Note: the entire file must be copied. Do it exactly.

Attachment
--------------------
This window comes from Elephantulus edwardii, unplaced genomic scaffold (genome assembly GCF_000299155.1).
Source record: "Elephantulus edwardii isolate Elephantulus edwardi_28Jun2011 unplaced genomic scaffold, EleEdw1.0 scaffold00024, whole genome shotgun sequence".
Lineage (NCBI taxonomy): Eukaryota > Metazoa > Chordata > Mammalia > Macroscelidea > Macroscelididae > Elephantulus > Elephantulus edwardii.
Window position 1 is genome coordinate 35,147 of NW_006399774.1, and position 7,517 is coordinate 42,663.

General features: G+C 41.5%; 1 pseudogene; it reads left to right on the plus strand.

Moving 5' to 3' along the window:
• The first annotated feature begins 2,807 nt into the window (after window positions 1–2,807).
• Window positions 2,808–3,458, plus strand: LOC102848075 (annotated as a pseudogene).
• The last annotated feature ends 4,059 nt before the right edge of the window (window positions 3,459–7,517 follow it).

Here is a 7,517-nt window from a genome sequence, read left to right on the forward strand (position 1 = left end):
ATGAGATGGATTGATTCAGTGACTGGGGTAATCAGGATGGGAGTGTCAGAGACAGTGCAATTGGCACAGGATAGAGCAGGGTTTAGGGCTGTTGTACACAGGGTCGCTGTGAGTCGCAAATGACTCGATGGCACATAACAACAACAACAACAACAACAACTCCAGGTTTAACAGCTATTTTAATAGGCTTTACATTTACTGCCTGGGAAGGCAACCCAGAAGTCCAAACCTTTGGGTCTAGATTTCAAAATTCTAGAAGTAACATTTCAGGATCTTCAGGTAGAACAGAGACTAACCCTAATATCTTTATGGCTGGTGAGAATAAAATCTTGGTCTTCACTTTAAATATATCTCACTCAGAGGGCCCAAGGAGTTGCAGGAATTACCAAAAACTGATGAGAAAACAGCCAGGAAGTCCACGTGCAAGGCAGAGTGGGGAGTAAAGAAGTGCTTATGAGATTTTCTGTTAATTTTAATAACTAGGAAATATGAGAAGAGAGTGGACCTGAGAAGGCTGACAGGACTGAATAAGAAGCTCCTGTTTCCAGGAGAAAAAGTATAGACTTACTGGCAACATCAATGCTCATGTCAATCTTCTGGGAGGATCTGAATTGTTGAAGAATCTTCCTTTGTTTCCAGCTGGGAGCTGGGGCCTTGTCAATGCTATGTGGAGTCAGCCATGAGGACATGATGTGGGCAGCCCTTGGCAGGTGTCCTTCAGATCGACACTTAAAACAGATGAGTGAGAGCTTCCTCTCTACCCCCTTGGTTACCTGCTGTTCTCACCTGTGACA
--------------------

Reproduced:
This window comes from Elephantulus edwardii, unplaced genomic scaffold (genome assembly GCF_000299155.1).
Source record: "Elephantulus edwardii isolate Elephantulus edwardi_28Jun2011 unplaced genomic scaffold, EleEdw1.0 scaffold00024, whole genome shotgun sequence".
Lineage (NCBI taxonomy): Eukaryota > Metazoa > Chordata > Mammalia > Macroscelidea > Macroscelididae > Elephantulus > Elephantulus edwardii.
Window position 1 is genome coordinate 35,147 of NW_006399774.1, and position 7,517 is coordinate 42,663.

General features: G+C 41.5%; 1 pseudogene; it reads left to right on the plus strand.

Moving 5' to 3' along the window:
• The first annotated feature begins 2,807 nt into the window (after window positions 1–2,807).
• Window positions 2,808–3,458, plus strand: LOC102848075 (annotated as a pseudogene).
• The last annotated feature ends 4,059 nt before the right edge of the window (window positions 3,459–7,517 follow it).

Here is a 7,517-nt window from a genome sequence, read left to right on the forward strand (position 1 = left end):
ATGAGATGGATTGATTCAGTGACTGGGGTAATCAGGATGGGAGTGTCAGAGACAGTGCAATTGGCACAGGATAGAGCAGGGTTTAGGGCTGTTGTACACAGGGTCGCTGTGAGTCGCAAATGACTCGATGGCACATAACAACAACAACAACAACAACAACTCCAGGTTTAACAGCTATTTTAATAGGCTTTACATTTACTGCCTGGGAAGGCAACCCAGAAGTCCAAACCTTTGGGTCTAGATTTCAAAATTCTAGAAGTAACATTTCAGGATCTTCAGGTAGAACAGAGACTAACCCTAATATCTTTATGGCTGGTGAGAATAAAATCTTGGTCTTCACTTTAAATATATCTCACTCAGAGGGCCCAAGGAGTTGCAGGAATTACCAAAAACTGATGAGAAAACAGCCAGGAAGTCCACGTGCAAGGCAGAGTGGGGAGTAAAGAAGTGCTTATGAGATTTTCTGTTAATTTTAATAACTAGGAAATATGAGAAGAGAGTGGACCTGAGAAGGCTGACAGGACTGAATAAGAAGCTCCTGTTTCCAGGAGAAAAAGTATAGACTTACTGGCAACATCAATGCTCATGTCAATCTTCTGGGAGGATCTGAATTGTTGAAGAATCTTCCTTTGTTTCCAGCTGGGAGCTGGGGCCTTGTCAATGCTATGTGGAGTCAGCCATGAGGACATGATGTGGGCAGCCCTTGGCAGGTGTCCTTCAGATCGACACTTAAAACAGATGAGTGAGAGCTTCCTCTCTACCCCCTTGGTTACCTGCTGTTCTCACCTGTGACA